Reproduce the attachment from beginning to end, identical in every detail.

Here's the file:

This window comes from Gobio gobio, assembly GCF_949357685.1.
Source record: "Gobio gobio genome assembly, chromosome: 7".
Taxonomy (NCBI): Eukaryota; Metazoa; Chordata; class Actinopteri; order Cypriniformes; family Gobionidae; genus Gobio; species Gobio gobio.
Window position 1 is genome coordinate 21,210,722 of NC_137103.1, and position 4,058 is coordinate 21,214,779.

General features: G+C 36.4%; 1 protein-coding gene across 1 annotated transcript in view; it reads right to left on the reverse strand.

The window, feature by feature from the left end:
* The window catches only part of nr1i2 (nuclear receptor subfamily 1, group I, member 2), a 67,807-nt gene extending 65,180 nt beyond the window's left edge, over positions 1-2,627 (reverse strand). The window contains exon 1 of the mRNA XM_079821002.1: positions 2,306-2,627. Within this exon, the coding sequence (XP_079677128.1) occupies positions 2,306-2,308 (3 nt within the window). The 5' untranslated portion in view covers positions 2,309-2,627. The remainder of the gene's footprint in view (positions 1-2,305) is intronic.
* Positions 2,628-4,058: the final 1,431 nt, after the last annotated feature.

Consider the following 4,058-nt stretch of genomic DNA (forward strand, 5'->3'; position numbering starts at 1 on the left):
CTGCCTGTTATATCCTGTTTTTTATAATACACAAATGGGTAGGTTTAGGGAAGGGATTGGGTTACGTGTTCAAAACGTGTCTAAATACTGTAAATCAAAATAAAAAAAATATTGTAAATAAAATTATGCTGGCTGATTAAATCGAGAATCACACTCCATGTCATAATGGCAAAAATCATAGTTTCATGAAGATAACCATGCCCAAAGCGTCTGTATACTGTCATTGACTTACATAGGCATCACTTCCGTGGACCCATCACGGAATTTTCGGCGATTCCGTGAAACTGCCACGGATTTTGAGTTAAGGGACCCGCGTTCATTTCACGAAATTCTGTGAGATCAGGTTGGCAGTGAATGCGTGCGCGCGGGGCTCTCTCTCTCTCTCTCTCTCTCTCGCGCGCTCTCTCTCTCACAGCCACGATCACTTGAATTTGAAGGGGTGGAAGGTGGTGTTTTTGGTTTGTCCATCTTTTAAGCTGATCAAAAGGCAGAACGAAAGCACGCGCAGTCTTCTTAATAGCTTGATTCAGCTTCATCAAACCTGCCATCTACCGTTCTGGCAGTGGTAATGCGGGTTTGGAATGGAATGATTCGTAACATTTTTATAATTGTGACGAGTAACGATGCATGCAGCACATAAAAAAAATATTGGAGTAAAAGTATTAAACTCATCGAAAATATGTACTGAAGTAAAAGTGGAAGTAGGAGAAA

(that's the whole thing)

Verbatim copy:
This window comes from Gobio gobio, assembly GCF_949357685.1.
Source record: "Gobio gobio genome assembly, chromosome: 7".
Taxonomy (NCBI): Eukaryota; Metazoa; Chordata; class Actinopteri; order Cypriniformes; family Gobionidae; genus Gobio; species Gobio gobio.
Window position 1 is genome coordinate 21,210,722 of NC_137103.1, and position 4,058 is coordinate 21,214,779.

General features: G+C 36.4%; 1 protein-coding gene across 1 annotated transcript in view; it reads right to left on the reverse strand.

The window, feature by feature from the left end:
* The window catches only part of nr1i2 (nuclear receptor subfamily 1, group I, member 2), a 67,807-nt gene extending 65,180 nt beyond the window's left edge, over positions 1-2,627 (reverse strand). The window contains exon 1 of the mRNA XM_079821002.1: positions 2,306-2,627. Within this exon, the coding sequence (XP_079677128.1) occupies positions 2,306-2,308 (3 nt within the window). The 5' untranslated portion in view covers positions 2,309-2,627. The remainder of the gene's footprint in view (positions 1-2,305) is intronic.
* Positions 2,628-4,058: the final 1,431 nt, after the last annotated feature.

Consider the following 4,058-nt stretch of genomic DNA (forward strand, 5'->3'; position numbering starts at 1 on the left):
CTGCCTGTTATATCCTGTTTTTTATAATACACAAATGGGTAGGTTTAGGGAAGGGATTGGGTTACGTGTTCAAAACGTGTCTAAATACTGTAAATCAAAATAAAAAAAATATTGTAAATAAAATTATGCTGGCTGATTAAATCGAGAATCACACTCCATGTCATAATGGCAAAAATCATAGTTTCATGAAGATAACCATGCCCAAAGCGTCTGTATACTGTCATTGACTTACATAGGCATCACTTCCGTGGACCCATCACGGAATTTTCGGCGATTCCGTGAAACTGCCACGGATTTTGAGTTAAGGGACCCGCGTTCATTTCACGAAATTCTGTGAGATCAGGTTGGCAGTGAATGCGTGCGCGCGGGGCTCTCTCTCTCTCTCTCTCTCTCTCGCGCGCTCTCTCTCTCACAGCCACGATCACTTGAATTTGAAGGGGTGGAAGGTGGTGTTTTTGGTTTGTCCATCTTTTAAGCTGATCAAAAGGCAGAACGAAAGCACGCGCAGTCTTCTTAATAGCTTGATTCAGCTTCATCAAACCTGCCATCTACCGTTCTGGCAGTGGTAATGCGGGTTTGGAATGGAATGATTCGTAACATTTTTATAATTGTGACGAGTAACGATGCATGCAGCACATAAAAAAAATATTGGAGTAAAAGTATTAAACTCATCGAAAATATGTACTGAAGTAAAAGTGGAAGTAGGAGAAA